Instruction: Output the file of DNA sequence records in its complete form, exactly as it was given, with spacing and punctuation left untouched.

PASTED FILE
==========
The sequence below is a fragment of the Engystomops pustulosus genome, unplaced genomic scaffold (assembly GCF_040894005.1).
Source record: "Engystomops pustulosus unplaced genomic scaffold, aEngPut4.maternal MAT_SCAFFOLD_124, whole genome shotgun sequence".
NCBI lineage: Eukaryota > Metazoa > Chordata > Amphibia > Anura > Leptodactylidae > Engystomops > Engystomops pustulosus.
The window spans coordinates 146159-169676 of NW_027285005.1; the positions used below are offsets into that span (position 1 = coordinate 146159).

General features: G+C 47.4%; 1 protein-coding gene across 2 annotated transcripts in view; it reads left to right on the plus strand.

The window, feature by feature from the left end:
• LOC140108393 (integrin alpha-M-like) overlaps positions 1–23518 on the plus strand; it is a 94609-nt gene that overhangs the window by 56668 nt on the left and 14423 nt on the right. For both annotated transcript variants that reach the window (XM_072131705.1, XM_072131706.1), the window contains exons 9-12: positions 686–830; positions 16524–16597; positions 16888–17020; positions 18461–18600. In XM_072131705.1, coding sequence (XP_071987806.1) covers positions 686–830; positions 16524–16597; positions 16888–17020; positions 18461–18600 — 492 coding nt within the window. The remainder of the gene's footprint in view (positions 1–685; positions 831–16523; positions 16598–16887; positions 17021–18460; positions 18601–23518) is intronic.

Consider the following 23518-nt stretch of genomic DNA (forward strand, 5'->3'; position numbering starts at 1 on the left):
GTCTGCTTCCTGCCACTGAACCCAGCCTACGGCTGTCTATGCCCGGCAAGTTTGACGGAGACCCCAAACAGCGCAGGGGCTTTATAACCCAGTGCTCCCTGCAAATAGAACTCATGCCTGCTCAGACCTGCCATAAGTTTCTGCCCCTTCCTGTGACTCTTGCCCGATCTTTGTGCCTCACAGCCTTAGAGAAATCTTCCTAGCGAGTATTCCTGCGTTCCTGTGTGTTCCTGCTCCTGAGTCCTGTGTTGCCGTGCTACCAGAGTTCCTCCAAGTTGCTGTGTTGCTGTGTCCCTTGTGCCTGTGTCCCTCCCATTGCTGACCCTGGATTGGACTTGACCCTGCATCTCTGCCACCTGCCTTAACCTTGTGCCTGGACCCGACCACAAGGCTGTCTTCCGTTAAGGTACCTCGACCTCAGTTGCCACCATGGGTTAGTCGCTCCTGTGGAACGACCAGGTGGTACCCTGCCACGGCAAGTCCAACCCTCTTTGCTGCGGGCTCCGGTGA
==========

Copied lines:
The sequence below is a fragment of the Engystomops pustulosus genome, unplaced genomic scaffold (assembly GCF_040894005.1).
Source record: "Engystomops pustulosus unplaced genomic scaffold, aEngPut4.maternal MAT_SCAFFOLD_124, whole genome shotgun sequence".
NCBI lineage: Eukaryota > Metazoa > Chordata > Amphibia > Anura > Leptodactylidae > Engystomops > Engystomops pustulosus.
The window spans coordinates 146159-169676 of NW_027285005.1; the positions used below are offsets into that span (position 1 = coordinate 146159).

General features: G+C 47.4%; 1 protein-coding gene across 2 annotated transcripts in view; it reads left to right on the plus strand.

The window, feature by feature from the left end:
• LOC140108393 (integrin alpha-M-like) overlaps positions 1–23518 on the plus strand; it is a 94609-nt gene that overhangs the window by 56668 nt on the left and 14423 nt on the right. For both annotated transcript variants that reach the window (XM_072131705.1, XM_072131706.1), the window contains exons 9-12: positions 686–830; positions 16524–16597; positions 16888–17020; positions 18461–18600. In XM_072131705.1, coding sequence (XP_071987806.1) covers positions 686–830; positions 16524–16597; positions 16888–17020; positions 18461–18600 — 492 coding nt within the window. The remainder of the gene's footprint in view (positions 1–685; positions 831–16523; positions 16598–16887; positions 17021–18460; positions 18601–23518) is intronic.

Consider the following 23518-nt stretch of genomic DNA (forward strand, 5'->3'; position numbering starts at 1 on the left):
GTCTGCTTCCTGCCACTGAACCCAGCCTACGGCTGTCTATGCCCGGCAAGTTTGACGGAGACCCCAAACAGCGCAGGGGCTTTATAACCCAGTGCTCCCTGCAAATAGAACTCATGCCTGCTCAGACCTGCCATAAGTTTCTGCCCCTTCCTGTGACTCTTGCCCGATCTTTGTGCCTCACAGCCTTAGAGAAATCTTCCTAGCGAGTATTCCTGCGTTCCTGTGTGTTCCTGCTCCTGAGTCCTGTGTTGCCGTGCTACCAGAGTTCCTCCAAGTTGCTGTGTTGCTGTGTCCCTTGTGCCTGTGTCCCTCCCATTGCTGACCCTGGATTGGACTTGACCCTGCATCTCTGCCACCTGCCTTAACCTTGTGCCTGGACCCGACCACAAGGCTGTCTTCCGTTAAGGTACCTCGACCTCAGTTGCCACCATGGGTTAGTCGCTCCTGTGGAACGACCAGGTGGTACCCTGCCACGGCAAGTCCAACCCTCTTTGCTGCGGGCTCCGGTGA